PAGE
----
Post-Sequester Drama: How Did We End Up Here?

False alarms. From pink slips that teachers haven’t gotten, to long lines at airports that haven’t developed (sub. req’d), to imaginary impacts of sequestration on vaccines for children, the Obama White House and the liberals in the media have had difficulty keeping up their dramatic sequester act.  In a sure sign of desperation, they’ve resorted to a mass cancelation of White House tours to strike fear in Americans (the horror!).

It’s been almost amusing watching the Left’s futile attempts to dramatize the sequester, and though the humor will wear off, the act is bound continue for some time.

But why are we having this discussion in the first place?

President Obama used the small sequester “cuts” as a means of manipulation to inflict “pain” on Americans.  Some Republicans and conservatives considered the level of the sequester a victory since it was, after all, at least a semblance of fiscal responsibility… even though the butcher knife style impact of defense is problematic.

But the reason we’re even having this discussion is the debt and deficit, the cause of which is excessive federal spending.  

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Loco Liberal Logic: Reduce the Deficit by Studying Pig Poop

In a memo to her Democratic colleagues, Senate Budget Committee Chairman Patty Murray (D-WA) made it abundantly clear that President Obama’s liberal friends in Congress are more than simpatico when it comes to taking an ever-increasing chunk of our paychecks.

Just how simpatico are they?

According to the memo, Murray calls for a “balanced, bipartisan, and comprehensive” deal.  Translation: Murray wants a higher ratio of revenue to spending cuts, i.e., more taxes:

As we continue working to tackle our budget challenges and build on recent efforts, it is valuable to look to the work of bipartisan groups over the last several years as frameworks for what a balanced, bipartisan, and comprehensive deal could look like.

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The President’s Budget Decisions Have Consequences for Taxpayers

Ever wish there was more transparency in government?  Care how your taxpayer dollars are being spent and how much you owe on the deficit?

Yesterday the House passed legislation (sub. req’d) that would “require that annual budget submissions of the President to Congress provide an estimate of the cost per taxpayer of the deficit, and for other purposes.”  The bill, H.R. 668, passed 392-28 under suspension of the rules, an expedited procedure that limits debate and amendments and requires a two-thirds majority for passage.  The deficit requirement would apply to all future budgets as well.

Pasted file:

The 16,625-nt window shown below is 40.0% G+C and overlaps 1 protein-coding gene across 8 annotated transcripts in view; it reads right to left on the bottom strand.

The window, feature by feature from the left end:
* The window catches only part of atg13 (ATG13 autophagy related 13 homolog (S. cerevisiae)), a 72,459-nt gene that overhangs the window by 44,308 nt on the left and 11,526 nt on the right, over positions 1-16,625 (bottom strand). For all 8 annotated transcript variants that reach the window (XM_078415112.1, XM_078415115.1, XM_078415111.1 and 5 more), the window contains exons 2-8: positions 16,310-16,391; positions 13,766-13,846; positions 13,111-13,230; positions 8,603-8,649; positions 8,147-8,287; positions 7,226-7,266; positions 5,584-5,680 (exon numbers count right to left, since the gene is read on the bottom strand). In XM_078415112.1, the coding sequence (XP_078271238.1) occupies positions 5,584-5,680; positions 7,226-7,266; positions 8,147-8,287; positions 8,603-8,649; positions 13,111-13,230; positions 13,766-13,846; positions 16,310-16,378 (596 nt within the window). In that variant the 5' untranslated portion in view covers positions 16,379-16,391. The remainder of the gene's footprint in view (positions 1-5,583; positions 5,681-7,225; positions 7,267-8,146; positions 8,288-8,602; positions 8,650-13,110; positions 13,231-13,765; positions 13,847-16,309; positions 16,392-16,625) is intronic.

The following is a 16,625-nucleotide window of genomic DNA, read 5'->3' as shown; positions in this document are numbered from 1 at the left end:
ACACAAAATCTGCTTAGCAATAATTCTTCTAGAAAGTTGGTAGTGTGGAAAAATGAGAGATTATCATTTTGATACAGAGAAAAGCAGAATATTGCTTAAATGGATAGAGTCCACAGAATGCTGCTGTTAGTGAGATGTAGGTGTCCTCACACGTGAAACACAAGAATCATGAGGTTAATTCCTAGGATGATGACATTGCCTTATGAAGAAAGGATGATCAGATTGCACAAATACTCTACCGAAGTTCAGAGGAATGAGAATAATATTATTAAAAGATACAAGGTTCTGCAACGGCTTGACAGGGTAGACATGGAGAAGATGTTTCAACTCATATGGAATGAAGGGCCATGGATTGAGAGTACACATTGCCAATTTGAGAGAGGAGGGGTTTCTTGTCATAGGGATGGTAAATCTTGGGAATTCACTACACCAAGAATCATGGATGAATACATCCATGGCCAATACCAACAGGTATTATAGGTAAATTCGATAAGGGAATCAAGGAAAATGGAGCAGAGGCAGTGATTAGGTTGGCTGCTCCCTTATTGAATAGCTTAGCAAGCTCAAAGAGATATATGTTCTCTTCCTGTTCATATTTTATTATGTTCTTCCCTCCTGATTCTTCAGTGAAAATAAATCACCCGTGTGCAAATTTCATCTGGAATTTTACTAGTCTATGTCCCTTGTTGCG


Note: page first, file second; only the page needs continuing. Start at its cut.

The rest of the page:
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Sensationalizing the Sequester: Masters of Manipulation, Myth and Tax Increases

The Left has stood by President Obama, as he has attempted to use the sequester to teach Republicans – and the whole country — a painful lesson about cutting spending.  The lesson, of course, is that spending should never be cut, even when we’re drowning in the depths of unfathomable debt; rather, taxes should always be raised.

Gene Sperling, the President’s top economic policy assistant, laid out this radical approach over the weekend.

Sperling said:

As this pain starts to gradually spread to communities… more Republican colleagues who are concerned about this harm to their constituents will choose bipartisan compromise on revenue raising tax reform with serious entitlement reform.

Sperling also wrapped up one of the myths so central to liberalism: that the Left is pro-middle class and the Right is anti-middle class; conversely, that the Left’s policies are conducive to a thriving middle class and the Right’s policies bring economic destruction to them. 

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Cutting Spending is More Than Just a “Worthy Goal”

Despite what President Obama and his ilk may have you believe, America has a spending problem.  CQ reports (sub. req’d) Rep. Kevin Brady (R-TX), the new chairman of the Joint Economic Committee, is going to use his position to “promote the idea of limiting overall spending to a percentage of the gross domestic product.”

He has already drafted legislation that would limit overall spending to about 19 percent of GDP in fiscal year 2014, gradually declining to about 16.5 percent of GDP in fiscal year 2017.  To put that goal in perspective, current federal spending amounts to 23 percent of GDP, a great deal above the historic average of 18 percent of GDP.

Cutting spending isn’t just an idea conservatives are throwing out there because it makes them feel good (remember, acting solely on feelings is a liberal thing).  It is absolutely essential if we want our country to thrive and prosper now and in the future.   Every dollar spent by the government is a dollar that is confiscated from the private sector economy and (at least right now) from our future.

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